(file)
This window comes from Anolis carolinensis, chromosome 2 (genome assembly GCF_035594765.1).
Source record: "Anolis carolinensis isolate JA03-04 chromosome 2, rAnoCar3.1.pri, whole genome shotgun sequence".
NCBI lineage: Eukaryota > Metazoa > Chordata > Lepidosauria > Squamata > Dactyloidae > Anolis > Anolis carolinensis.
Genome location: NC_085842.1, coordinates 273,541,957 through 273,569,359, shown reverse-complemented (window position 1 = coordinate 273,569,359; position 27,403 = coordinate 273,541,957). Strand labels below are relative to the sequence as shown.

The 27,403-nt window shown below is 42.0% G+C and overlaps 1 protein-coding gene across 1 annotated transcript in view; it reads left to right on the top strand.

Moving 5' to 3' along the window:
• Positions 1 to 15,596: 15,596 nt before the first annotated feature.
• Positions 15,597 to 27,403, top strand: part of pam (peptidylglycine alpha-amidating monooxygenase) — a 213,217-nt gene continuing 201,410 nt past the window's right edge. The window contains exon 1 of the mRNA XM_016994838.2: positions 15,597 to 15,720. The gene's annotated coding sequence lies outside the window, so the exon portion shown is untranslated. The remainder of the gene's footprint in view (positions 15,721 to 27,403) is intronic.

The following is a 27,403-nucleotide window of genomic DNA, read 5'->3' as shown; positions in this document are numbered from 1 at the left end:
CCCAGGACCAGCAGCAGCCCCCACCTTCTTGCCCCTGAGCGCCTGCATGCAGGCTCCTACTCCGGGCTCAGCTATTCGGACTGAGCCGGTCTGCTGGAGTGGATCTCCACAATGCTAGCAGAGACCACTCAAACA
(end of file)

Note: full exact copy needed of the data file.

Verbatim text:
This window comes from Anolis carolinensis, chromosome 2 (genome assembly GCF_035594765.1).
Source record: "Anolis carolinensis isolate JA03-04 chromosome 2, rAnoCar3.1.pri, whole genome shotgun sequence".
NCBI lineage: Eukaryota > Metazoa > Chordata > Lepidosauria > Squamata > Dactyloidae > Anolis > Anolis carolinensis.
Genome location: NC_085842.1, coordinates 273,541,957 through 273,569,359, shown reverse-complemented (window position 1 = coordinate 273,569,359; position 27,403 = coordinate 273,541,957). Strand labels below are relative to the sequence as shown.

The 27,403-nt window shown below is 42.0% G+C and overlaps 1 protein-coding gene across 1 annotated transcript in view; it reads left to right on the top strand.

Moving 5' to 3' along the window:
• Positions 1 to 15,596: 15,596 nt before the first annotated feature.
• Positions 15,597 to 27,403, top strand: part of pam (peptidylglycine alpha-amidating monooxygenase) — a 213,217-nt gene continuing 201,410 nt past the window's right edge. The window contains exon 1 of the mRNA XM_016994838.2: positions 15,597 to 15,720. The gene's annotated coding sequence lies outside the window, so the exon portion shown is untranslated. The remainder of the gene's footprint in view (positions 15,721 to 27,403) is intronic.

The following is a 27,403-nucleotide window of genomic DNA, read 5'->3' as shown; positions in this document are numbered from 1 at the left end:
CCCAGGACCAGCAGCAGCCCCCACCTTCTTGCCCCTGAGCGCCTGCATGCAGGCTCCTACTCCGGGCTCAGCTATTCGGACTGAGCCGGTCTGCTGGAGTGGATCTCCACAATGCTAGCAGAGACCACTCAAACA